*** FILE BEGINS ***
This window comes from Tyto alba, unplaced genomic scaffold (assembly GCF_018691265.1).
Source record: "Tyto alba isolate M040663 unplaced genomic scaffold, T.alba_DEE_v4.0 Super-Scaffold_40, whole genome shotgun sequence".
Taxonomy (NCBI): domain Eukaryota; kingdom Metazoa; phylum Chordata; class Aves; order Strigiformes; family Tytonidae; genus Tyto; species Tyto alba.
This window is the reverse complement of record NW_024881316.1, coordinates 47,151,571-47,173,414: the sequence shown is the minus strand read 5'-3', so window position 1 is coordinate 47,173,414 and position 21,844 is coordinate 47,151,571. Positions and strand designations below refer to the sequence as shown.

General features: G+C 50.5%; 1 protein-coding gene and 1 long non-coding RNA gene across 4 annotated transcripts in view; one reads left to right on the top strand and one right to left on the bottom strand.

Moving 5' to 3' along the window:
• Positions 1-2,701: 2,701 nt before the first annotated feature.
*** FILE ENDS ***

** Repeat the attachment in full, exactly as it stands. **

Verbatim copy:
This window comes from Tyto alba, unplaced genomic scaffold (assembly GCF_018691265.1).
Source record: "Tyto alba isolate M040663 unplaced genomic scaffold, T.alba_DEE_v4.0 Super-Scaffold_40, whole genome shotgun sequence".
Taxonomy (NCBI): domain Eukaryota; kingdom Metazoa; phylum Chordata; class Aves; order Strigiformes; family Tytonidae; genus Tyto; species Tyto alba.
This window is the reverse complement of record NW_024881316.1, coordinates 47,151,571-47,173,414: the sequence shown is the minus strand read 5'-3', so window position 1 is coordinate 47,173,414 and position 21,844 is coordinate 47,151,571. Positions and strand designations below refer to the sequence as shown.

General features: G+C 50.5%; 1 protein-coding gene and 1 long non-coding RNA gene across 4 annotated transcripts in view; one reads left to right on the top strand and one right to left on the bottom strand.

Moving 5' to 3' along the window:
• Positions 1-2,701: 2,701 nt before the first annotated feature.